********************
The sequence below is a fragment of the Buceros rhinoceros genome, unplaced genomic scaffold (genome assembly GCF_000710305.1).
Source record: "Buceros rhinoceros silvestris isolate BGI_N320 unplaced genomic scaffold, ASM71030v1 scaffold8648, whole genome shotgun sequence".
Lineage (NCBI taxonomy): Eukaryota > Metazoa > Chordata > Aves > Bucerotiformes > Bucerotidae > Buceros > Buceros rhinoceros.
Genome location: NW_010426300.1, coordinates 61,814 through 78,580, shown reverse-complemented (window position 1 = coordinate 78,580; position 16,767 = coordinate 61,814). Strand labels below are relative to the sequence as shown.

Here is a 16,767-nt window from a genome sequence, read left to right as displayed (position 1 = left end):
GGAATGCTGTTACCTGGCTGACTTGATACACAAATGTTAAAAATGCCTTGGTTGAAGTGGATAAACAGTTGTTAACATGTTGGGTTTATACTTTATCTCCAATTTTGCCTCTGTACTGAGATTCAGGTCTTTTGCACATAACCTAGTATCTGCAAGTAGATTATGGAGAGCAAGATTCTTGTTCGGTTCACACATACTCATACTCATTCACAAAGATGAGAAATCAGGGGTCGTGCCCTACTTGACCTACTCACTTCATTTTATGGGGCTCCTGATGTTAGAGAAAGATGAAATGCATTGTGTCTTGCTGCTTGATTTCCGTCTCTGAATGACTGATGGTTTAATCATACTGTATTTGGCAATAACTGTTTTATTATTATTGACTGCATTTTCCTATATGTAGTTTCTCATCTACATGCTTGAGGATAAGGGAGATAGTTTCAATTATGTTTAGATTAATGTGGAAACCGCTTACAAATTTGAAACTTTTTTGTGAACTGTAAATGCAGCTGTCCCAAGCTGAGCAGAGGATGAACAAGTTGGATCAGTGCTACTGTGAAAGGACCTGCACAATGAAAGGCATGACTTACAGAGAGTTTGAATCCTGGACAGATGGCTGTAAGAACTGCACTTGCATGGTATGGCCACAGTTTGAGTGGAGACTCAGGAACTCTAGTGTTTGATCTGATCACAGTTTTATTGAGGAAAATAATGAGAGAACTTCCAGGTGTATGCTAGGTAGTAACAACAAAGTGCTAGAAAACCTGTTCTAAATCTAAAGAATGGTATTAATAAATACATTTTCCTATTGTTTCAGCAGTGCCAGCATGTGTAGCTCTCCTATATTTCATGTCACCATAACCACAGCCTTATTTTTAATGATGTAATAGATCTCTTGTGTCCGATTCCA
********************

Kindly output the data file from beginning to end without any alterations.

The sequence below is a fragment of the Buceros rhinoceros genome, unplaced genomic scaffold (genome assembly GCF_000710305.1).
Source record: "Buceros rhinoceros silvestris isolate BGI_N320 unplaced genomic scaffold, ASM71030v1 scaffold8648, whole genome shotgun sequence".
Lineage (NCBI taxonomy): Eukaryota > Metazoa > Chordata > Aves > Bucerotiformes > Bucerotidae > Buceros > Buceros rhinoceros.
Genome location: NW_010426300.1, coordinates 61,814 through 78,580, shown reverse-complemented (window position 1 = coordinate 78,580; position 16,767 = coordinate 61,814). Strand labels below are relative to the sequence as shown.

Here is a 16,767-nt window from a genome sequence, read left to right as displayed (position 1 = left end):
GGAATGCTGTTACCTGGCTGACTTGATACACAAATGTTAAAAATGCCTTGGTTGAAGTGGATAAACAGTTGTTAACATGTTGGGTTTATACTTTATCTCCAATTTTGCCTCTGTACTGAGATTCAGGTCTTTTGCACATAACCTAGTATCTGCAAGTAGATTATGGAGAGCAAGATTCTTGTTCGGTTCACACATACTCATACTCATTCACAAAGATGAGAAATCAGGGGTCGTGCCCTACTTGACCTACTCACTTCATTTTATGGGGCTCCTGATGTTAGAGAAAGATGAAATGCATTGTGTCTTGCTGCTTGATTTCCGTCTCTGAATGACTGATGGTTTAATCATACTGTATTTGGCAATAACTGTTTTATTATTATTGACTGCATTTTCCTATATGTAGTTTCTCATCTACATGCTTGAGGATAAGGGAGATAGTTTCAATTATGTTTAGATTAATGTGGAAACCGCTTACAAATTTGAAACTTTTTTGTGAACTGTAAATGCAGCTGTCCCAAGCTGAGCAGAGGATGAACAAGTTGGATCAGTGCTACTGTGAAAGGACCTGCACAATGAAAGGCATGACTTACAGAGAGTTTGAATCCTGGACAGATGGCTGTAAGAACTGCACTTGCATGGTATGGCCACAGTTTGAGTGGAGACTCAGGAACTCTAGTGTTTGATCTGATCACAGTTTTATTGAGGAAAATAATGAGAGAACTTCCAGGTGTATGCTAGGTAGTAACAACAAAGTGCTAGAAAACCTGTTCTAAATCTAAAGAATGGTATTAATAAATACATTTTCCTATTGTTTCAGCAGTGCCAGCATGTGTAGCTCTCCTATATTTCATGTCACCATAACCACAGCCTTATTTTTAATGATGTAATAGATCTCTTGTGTCCGATTCCA